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Mothers at risk: Maternal mortality rate alarms Lakes State doctor

Majok Mon
Malaria and anaemia have a detrimental effect on maternal and infant mortality rates in Lakes State.
21.07.2012  |  Rumbek
Teran Gor Teran, acting medical director of Rumbek’s hospital in his office.
Teran Gor Teran, acting medical director of Rumbek’s hospital in his office.

The infant and maternal mortality rate in the South Sudan’s Lakes State is very high.

According to a statement released by Teran Gor Teran, acting medical director of Rumbek’s hospital, the high rate of maternal mortality is caused by a vast majority of women not coming in for prenatal care.

Therefore a lot of women do not know anything about what they should do to optimise their and their baby’s chances of recovery after giving birth.

Teran adds that most women do not know how they should improve their diet while pregnant and this will often lead to anaemia, which leads to complications during child birth. Anaemia during pregnancy is a major public health problem, especially in developing countries.

Additionally, many mothers-to-be deliver their children with the help of mid-wives who use traditional methods.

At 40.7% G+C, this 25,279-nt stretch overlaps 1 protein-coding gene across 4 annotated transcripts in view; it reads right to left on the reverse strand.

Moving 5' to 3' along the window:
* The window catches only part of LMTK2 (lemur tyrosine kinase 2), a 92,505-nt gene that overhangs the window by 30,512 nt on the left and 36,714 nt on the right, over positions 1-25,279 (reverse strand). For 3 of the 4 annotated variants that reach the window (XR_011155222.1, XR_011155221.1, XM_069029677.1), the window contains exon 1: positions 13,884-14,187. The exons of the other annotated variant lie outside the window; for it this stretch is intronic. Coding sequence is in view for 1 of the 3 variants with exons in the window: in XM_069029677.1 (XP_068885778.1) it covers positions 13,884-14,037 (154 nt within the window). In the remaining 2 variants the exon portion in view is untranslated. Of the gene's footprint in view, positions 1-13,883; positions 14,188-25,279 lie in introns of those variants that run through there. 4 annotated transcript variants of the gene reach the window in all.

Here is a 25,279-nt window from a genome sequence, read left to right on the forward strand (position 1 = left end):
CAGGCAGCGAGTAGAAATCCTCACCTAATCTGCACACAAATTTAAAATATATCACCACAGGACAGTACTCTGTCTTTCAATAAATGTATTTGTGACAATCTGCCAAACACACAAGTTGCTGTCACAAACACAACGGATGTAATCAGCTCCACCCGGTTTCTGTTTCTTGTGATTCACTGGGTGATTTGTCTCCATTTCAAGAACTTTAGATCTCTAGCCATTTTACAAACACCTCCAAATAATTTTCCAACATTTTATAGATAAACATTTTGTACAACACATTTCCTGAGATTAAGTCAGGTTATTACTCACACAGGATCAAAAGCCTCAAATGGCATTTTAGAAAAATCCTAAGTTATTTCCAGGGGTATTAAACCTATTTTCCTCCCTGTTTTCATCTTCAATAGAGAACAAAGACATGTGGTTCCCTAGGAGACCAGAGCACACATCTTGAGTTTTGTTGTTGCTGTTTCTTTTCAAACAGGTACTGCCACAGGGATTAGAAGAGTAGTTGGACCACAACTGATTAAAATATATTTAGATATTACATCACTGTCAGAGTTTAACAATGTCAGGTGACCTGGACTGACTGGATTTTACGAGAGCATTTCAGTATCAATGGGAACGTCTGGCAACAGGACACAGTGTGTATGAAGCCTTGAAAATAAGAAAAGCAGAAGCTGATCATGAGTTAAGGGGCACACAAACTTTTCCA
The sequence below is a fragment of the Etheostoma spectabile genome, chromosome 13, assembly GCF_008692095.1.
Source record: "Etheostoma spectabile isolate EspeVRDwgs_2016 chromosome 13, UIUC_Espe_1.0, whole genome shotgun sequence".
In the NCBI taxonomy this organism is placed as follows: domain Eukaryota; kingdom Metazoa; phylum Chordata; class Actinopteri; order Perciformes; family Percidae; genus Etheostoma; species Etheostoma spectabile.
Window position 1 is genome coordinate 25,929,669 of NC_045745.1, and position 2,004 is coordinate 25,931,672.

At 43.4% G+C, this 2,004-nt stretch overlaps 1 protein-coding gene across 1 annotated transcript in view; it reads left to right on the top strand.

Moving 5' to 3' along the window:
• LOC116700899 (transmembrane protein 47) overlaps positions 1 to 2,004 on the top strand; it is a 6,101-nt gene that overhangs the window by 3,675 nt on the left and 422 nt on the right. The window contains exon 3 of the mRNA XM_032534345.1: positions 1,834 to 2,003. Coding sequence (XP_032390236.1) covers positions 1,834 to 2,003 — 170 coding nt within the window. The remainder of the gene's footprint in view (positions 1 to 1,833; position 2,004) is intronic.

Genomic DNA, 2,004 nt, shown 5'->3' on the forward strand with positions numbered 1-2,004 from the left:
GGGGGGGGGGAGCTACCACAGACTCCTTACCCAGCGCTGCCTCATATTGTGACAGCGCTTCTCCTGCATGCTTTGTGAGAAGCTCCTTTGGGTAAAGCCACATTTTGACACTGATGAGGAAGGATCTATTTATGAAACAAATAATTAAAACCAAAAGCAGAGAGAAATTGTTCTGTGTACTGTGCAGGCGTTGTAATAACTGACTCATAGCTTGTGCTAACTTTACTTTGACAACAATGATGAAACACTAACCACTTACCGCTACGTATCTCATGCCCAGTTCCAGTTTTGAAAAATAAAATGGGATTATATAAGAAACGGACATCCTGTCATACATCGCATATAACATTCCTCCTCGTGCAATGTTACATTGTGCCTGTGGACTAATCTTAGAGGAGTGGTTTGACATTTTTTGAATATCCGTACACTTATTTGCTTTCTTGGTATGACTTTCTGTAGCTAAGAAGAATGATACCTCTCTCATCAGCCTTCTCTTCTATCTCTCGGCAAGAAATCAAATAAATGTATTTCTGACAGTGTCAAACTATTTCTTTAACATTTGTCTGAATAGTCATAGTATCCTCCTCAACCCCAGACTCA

We only get 80 expectant mothers per day at the Rumbek State hospital,” Teran says. And we always receive those with complicated deliveries here in the hospital – often we will lose either the mother or the child because they have already undergone prolonged labour in other areas, often far from the hospital.”

A lot of the women with complications loose too much blood and the hospital blood bank is not fully operational.

Malarial mothers-to-be are also a major cause of the high death rate in this area. And, as Teran warns, his hospital has just run out of anti-malarial medication. We need an immediate resupply from Juba,” he says.

The patients most at risk during the next few months when malaria was particularly rampant were mothers and infants.

I urge the government of South Sudan to send us the drugs ordered by the medical doctors in this state,” he adds. Usually we diagnose the patients and they are told to buy anti-malarial drugs in the market because we do not have any here in the hospital.”

Teran also criticises conditions at the hospital. There are no x-ray machines, the blood bank is not operational and the operating theatre is in poor condition too. Neither are there enough beds and any serious cases have to be transferred to Juba. In fact, Teran says, the maternity ward is possibly the best equipped -- it was renovated last year, with Italian aid.

The government of South Sudan needs to invest more money in healthcare, Teran concludes. So far the state government has not done one single tangible thing to improve healthcare services in this state,” he says.